Paul Daugherty and James Wilson, senior technology leaders at Accenture, argue that robots and smarter computers aren’t coming for our jobs. They talk about companies that are already giving employees access to artificial intelligence to strengthen their skills. They also give examples of new roles for people in an AI workplace. Daugherty and Wilson are the authors of the new book “Human + Machine: Reimagining Work in the Age of AI.”
Nancy Rothbard, a professor of management at the University of Pennsylvania’s Wharton School, draws a distinction between workaholism and working long hours. She explains the health consequences of being addicted to your work. She also gives practical advice for managing work addiction, whether it’s you who’s suffering, your direct report, boss, peer, or partner. Rothbard is the coauthor of the HBR article “How Being a Workaholic Differs from Working Long Hours — and Why That Matters for Your Health.”
Do you want to shake up your career? Dan and Alison answer your questions with the help of Whitney Johnson, the author of “Disrupt Yourself.” They talk through what to do when you’ve trained for one career and long for another, when you reenter the workforce after a long gap, and when you want to move into management.
Dan Cable, a professor of organizational behavior at London Business School, explains why people often lose their enthusiasm for their work and how leaders can help them get it back. He says we shouldn’t forget that as humans we all need to explore and have purpose — and without that, we languish. Cable offers ideas for restoring people’s passion for their jobs. He’s the author of “Alive at Work: The Neuroscience of Helping Your People Love What They Do.”
Professors Michael Toffel, of Harvard Business School, and Aaron Chatterji, of Duke’s Fuqua School of Business, discuss the emerging phenomenon of CEO activism. They explain how political polarization in the U.S. and employee expectations around company values are pushing corporate leaders to enter into controversial political and social debates. Toffel and Chatterji are the coauthors of the HBR article “Divided We Lead.” We also hear from PayPal CEO Dan Schulman, who talks about standing up for transgender rights and what he tells other CEOs who ask his advice on taking on an activist role.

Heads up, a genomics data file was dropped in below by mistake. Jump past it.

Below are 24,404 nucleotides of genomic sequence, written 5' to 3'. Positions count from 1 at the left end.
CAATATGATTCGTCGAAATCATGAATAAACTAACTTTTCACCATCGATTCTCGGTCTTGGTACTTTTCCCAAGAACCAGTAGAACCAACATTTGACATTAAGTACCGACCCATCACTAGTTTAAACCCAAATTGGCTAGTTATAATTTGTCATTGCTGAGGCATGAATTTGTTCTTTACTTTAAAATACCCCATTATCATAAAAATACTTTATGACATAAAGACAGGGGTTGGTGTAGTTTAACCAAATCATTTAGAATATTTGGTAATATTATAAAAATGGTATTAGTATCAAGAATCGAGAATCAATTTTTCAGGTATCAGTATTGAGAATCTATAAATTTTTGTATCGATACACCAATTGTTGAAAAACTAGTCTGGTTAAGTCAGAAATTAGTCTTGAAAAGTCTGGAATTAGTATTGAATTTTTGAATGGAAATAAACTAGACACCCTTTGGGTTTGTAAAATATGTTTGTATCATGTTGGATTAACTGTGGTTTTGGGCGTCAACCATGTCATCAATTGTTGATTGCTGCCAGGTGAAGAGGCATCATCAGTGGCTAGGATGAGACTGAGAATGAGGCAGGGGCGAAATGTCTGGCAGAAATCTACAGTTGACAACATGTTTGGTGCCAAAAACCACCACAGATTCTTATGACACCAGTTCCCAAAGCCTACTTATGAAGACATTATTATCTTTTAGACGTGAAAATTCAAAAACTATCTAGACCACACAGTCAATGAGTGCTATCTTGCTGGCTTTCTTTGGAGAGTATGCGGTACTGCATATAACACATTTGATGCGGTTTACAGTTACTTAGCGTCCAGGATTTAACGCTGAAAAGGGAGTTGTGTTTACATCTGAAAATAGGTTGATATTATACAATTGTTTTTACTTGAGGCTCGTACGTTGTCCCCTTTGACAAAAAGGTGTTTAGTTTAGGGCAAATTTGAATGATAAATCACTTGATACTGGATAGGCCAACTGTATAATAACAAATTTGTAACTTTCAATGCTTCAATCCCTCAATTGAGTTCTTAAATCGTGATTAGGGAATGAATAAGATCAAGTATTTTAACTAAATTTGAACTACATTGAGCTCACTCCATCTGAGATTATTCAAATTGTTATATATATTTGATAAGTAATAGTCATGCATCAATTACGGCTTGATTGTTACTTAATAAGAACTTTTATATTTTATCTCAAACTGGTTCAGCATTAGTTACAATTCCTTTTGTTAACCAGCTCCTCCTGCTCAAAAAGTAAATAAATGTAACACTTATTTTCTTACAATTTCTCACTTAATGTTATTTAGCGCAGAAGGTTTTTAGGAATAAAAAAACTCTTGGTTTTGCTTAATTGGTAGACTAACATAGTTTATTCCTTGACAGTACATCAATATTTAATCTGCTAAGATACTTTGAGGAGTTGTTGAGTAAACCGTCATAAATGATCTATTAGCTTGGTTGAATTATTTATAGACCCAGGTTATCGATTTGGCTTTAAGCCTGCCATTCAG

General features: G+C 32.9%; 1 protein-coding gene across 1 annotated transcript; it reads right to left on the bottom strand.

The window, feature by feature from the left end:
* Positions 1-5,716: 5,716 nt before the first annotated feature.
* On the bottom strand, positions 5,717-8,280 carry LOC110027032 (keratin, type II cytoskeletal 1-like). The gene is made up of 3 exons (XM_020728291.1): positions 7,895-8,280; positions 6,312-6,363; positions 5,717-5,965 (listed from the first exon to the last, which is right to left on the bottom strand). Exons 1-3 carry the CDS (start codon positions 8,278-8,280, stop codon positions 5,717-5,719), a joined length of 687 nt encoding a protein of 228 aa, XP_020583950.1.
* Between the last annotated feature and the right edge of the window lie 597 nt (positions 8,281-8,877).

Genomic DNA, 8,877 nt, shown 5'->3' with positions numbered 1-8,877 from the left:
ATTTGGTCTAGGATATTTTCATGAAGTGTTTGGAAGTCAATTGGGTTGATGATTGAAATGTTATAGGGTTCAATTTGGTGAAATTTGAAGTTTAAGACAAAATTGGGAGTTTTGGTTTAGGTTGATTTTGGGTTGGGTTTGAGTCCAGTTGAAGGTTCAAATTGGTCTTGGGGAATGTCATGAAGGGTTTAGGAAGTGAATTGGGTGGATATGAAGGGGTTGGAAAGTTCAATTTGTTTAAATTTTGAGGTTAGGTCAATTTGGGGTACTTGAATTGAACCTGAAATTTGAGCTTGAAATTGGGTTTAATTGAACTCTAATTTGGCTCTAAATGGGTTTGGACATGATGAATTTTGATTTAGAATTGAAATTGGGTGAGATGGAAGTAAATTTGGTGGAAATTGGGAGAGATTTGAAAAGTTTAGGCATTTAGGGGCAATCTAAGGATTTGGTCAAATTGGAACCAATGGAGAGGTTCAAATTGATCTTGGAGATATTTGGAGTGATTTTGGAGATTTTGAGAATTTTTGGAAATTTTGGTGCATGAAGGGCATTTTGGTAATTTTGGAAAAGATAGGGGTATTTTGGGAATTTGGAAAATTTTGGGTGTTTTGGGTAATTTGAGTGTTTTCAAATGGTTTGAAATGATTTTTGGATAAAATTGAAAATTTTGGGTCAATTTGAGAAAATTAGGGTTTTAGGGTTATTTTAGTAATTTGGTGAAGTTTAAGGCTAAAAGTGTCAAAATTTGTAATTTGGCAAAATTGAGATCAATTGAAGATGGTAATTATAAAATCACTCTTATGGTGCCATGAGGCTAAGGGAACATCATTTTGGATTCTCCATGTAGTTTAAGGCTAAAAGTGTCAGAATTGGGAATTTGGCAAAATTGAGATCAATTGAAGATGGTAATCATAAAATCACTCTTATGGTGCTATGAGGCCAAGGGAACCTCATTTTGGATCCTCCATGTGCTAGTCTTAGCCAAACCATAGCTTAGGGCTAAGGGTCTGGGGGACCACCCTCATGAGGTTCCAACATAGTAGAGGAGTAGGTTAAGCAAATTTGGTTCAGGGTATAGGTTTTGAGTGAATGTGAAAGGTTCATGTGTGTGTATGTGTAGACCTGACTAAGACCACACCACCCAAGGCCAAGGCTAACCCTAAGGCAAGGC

Are you getting paid unfairly? Dan and Alison answer your questions with the help of Shirli Kopelman, a professor at the University of Michigan’s Ross School of Business. They talk through what to do when a poor performer gets paid more than you, when the company salary structure is making people quit, and how to ask for more money when your boss leaves and you do their job.
Rasmus Hougaard and Jacqueline Carter, of the global consulting firm Potential Project, make their case for mindfulness, selflessness, and compassion in leadership. Their survey of 30,000 leaders showed those characteristics are foundational — and often missing from leadership development programs. Practicing self-awareness, they say, leads to more focused and more people-focused organizations. They’re the authors of the new book, “The Mind of the Leader: How to Lead Yourself, Your People, and Your Organization for Extraordinary Results.”
Dominic Barton, the global managing partner of McKinsey&Company, discusses the firm’s sustainability efforts. He talks about the wake-up call he got about sustainability and how he tries to convince CEOs hesitant to make it part of their business model that doing so will improve company performance. He says he sees companies thinking about the environment. “But the speed and scale of what we need to do — I don’t think it’s sufficient.”
Do you have a hard time with older or younger co-workers? Dan and Alison answer your questions with the help of Jennifer Deal, the co-author of “What Millennials Want from Work.” They talk through what to do when you’re struggling with an older colleague, when you’re managing a much older worker, and how to motivate younger employees who seem lax on the job.
Professional women get all kinds of advice — some of it helpful, some of it really unhelpful, and some of it nice-sounding but pretty impossible to use. We question some of the classic advice women get (and give) on asking for more money, achieving more by doing less, and not burning out. Guests: Ashleigh Shelby Rosette, Arianna Huffington, Tiffany Dufu, Susan Orlean, and Alison Beard. Our theme music is Matt Hill’s “City In Motion,” provided by Audio Network. For links to the articles mentioned in this episode, as well as other information about the show, visit hbr.org/podcasts/women-at-work.